Redshift primarily depends on GPU performance because it is a GPU renderer. However, there are some rendering-related processing steps that are reliant on the performance of the CPU, disk, Vram, network,….So in today’s article, let’s see how the multi-GPU configuration that iRender provides for Redshift is considered to meet Redshift’s advanced system requirement.
As you may know, iRender provides high-configuration computers for rendering. You will connect to our computers via Window Remote Desktop, and then you will have full control of them, just like you are using your own machines. As your working environment is saved after each use, your working becomes easier than ever.
Currently, iRender provides a variety of configurations for customers to choose based on the size and nature of each project, but in today’s article we will use the newly released configuration of iRender – also the most powerful one so far to discuss. That is GPU server 8S – 6x RTX 4090.
iRender’s services meet Redshift’s advanced System Requirement
A lower-end CPU can “bottleneck” the overall rendering performance because these processing stages can take a long time depending on the complexity of the scene. Redshift doesn’t require the most cutting-edge CPU, but we do advise using at least a mid-range quad-core processor, like the Intel Core i5. A more powerful CPU, such as the Intel Core i7, is advised if the CPU will be controlling four or more GPUs or batch-rendering multiple frames simultaneously.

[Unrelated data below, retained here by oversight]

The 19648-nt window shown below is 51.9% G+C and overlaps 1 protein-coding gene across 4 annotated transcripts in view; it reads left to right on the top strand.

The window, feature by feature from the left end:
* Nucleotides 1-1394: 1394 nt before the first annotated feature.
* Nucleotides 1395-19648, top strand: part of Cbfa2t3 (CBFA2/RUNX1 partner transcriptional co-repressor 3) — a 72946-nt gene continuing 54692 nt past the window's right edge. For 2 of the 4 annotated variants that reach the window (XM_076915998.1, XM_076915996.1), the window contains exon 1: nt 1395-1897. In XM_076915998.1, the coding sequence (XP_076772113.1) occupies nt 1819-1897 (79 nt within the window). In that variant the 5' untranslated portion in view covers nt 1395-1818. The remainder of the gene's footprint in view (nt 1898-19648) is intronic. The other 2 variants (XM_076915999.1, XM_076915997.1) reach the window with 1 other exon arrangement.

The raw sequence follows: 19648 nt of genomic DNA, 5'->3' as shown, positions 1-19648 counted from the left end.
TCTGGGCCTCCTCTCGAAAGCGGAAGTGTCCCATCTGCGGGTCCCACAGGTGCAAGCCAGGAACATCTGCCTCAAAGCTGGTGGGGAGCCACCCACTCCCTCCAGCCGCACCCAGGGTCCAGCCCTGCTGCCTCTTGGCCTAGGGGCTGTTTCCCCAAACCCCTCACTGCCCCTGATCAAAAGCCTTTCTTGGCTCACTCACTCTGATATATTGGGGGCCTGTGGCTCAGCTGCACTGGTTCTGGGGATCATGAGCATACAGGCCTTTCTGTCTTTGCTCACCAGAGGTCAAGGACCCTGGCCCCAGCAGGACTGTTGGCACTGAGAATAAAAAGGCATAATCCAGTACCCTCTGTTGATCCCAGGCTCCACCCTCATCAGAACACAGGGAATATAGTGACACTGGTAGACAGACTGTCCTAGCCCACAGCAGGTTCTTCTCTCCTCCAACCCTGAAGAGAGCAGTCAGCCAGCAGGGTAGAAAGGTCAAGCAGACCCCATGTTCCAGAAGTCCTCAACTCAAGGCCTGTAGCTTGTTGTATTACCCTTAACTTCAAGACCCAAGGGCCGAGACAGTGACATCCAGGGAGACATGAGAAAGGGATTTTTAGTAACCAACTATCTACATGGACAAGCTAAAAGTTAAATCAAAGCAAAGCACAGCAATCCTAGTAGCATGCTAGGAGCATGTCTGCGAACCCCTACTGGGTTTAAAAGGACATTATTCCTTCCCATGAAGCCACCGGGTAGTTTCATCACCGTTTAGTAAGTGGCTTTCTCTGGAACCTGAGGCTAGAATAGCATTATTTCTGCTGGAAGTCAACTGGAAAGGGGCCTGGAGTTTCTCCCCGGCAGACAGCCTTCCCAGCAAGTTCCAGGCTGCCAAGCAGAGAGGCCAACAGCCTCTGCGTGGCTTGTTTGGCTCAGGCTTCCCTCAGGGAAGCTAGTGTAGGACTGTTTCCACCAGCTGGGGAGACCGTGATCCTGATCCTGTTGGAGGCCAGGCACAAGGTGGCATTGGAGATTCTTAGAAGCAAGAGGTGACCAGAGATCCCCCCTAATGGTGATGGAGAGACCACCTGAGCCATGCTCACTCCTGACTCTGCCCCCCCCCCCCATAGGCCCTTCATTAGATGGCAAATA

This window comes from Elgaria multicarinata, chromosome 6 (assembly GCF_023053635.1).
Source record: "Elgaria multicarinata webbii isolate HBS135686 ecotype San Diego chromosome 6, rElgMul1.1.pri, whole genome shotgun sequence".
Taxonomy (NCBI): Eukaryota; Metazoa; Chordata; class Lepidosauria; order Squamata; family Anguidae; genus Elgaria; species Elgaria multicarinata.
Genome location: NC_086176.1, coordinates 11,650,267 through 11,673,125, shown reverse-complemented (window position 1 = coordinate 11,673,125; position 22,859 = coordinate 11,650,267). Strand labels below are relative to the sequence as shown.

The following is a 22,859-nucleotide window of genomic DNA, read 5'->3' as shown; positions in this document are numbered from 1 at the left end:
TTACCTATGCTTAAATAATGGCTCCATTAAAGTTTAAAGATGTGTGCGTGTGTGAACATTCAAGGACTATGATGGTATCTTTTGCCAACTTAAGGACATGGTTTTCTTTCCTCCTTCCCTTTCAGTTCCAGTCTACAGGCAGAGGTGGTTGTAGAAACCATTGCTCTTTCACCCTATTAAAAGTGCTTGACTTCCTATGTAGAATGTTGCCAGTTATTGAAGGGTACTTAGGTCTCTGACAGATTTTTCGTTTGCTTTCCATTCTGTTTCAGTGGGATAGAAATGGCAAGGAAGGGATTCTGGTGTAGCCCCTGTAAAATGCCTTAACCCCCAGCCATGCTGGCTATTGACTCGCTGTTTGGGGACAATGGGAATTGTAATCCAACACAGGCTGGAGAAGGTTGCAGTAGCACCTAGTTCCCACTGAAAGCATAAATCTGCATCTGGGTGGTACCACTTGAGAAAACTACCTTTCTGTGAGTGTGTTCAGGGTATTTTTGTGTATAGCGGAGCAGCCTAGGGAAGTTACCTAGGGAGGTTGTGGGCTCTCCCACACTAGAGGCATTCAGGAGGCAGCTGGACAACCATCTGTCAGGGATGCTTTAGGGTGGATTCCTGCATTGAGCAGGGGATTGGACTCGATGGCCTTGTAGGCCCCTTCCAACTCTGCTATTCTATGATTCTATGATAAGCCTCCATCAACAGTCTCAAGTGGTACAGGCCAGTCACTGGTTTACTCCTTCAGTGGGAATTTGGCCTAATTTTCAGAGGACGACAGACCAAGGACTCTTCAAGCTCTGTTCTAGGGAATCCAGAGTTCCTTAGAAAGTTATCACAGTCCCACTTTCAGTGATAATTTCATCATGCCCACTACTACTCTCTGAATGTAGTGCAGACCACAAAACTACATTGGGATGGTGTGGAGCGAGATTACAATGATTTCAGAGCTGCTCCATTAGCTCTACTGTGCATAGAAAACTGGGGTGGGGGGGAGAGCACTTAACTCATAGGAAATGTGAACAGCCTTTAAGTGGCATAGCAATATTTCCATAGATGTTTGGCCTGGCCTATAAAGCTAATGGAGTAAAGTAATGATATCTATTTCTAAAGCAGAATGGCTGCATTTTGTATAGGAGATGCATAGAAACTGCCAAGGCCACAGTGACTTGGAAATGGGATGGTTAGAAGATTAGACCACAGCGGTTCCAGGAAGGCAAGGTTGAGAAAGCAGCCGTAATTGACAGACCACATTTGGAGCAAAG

It is recommended to use CPU with lots of single-threaded performance. A CPU with fewer cores and a higher clock speed is preferable to one with more cores and a lower speed. That is, compared to a 6 core 3.5 GHz CPU, an 8 core 2.5 GHz CPU will perform significantly worse for Redshift. CPUs with operating frequencies of 3.5GHz or higher are advised. In short:
- Redshift is generally more concerned with GHz than number of cores.
- Consider a higher-end Core i7 or AMD CPU if you plan to install multiple GPUs.
That’s why the CPU AMD Ryzen™ Threadripper™ PRO 3955WX @ 3.9 GHz at irender makes a lot of sense for projects using Multi GPU, especially with Redshift. Enjoy your workstation’s performance to the next level with one of the most powerful high-end desktop processors from AMD.
Simply, if your motherboard can accept more than one video card, adding additional video cards greatly improves rendering speed because rendering performance of Redshift scales perfectly with the number of GPUs. The more GPU you have, the faster render you can.
When rendering with Redshift and multiple GPUs, you have two options: you can render a single frame using all your GPUs or you can render multiple frames at once using a combination of the GPUs.
Rendering a single frame with all available GPUs can, in some cases, produce a non-linear performance gain. For example: 4 GPUs might not render exactly 4 times faster compared to rendering with 1 GPU. They might render something like 3 times faster. That’s because there’s a certain amount of per-frame CPU processing involved which cannot be sped up by adding extra GPUs.